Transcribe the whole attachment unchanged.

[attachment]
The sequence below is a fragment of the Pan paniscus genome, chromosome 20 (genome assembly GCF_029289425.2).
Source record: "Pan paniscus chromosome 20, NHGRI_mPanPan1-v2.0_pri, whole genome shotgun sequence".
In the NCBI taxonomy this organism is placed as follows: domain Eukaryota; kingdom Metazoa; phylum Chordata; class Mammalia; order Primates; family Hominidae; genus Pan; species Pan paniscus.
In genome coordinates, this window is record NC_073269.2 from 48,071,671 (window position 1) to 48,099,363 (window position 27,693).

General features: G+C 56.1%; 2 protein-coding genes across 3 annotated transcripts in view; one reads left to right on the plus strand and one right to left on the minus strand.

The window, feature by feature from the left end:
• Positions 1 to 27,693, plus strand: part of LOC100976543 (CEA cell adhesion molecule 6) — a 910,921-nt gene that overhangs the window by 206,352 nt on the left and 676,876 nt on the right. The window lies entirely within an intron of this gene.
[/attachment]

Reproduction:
The sequence below is a fragment of the Pan paniscus genome, chromosome 20 (genome assembly GCF_029289425.2).
Source record: "Pan paniscus chromosome 20, NHGRI_mPanPan1-v2.0_pri, whole genome shotgun sequence".
In the NCBI taxonomy this organism is placed as follows: domain Eukaryota; kingdom Metazoa; phylum Chordata; class Mammalia; order Primates; family Hominidae; genus Pan; species Pan paniscus.
In genome coordinates, this window is record NC_073269.2 from 48,071,671 (window position 1) to 48,099,363 (window position 27,693).

General features: G+C 56.1%; 2 protein-coding genes across 3 annotated transcripts in view; one reads left to right on the plus strand and one right to left on the minus strand.

The window, feature by feature from the left end:
• Positions 1 to 27,693, plus strand: part of LOC100976543 (CEA cell adhesion molecule 6) — a 910,921-nt gene that overhangs the window by 206,352 nt on the left and 676,876 nt on the right. The window lies entirely within an intron of this gene.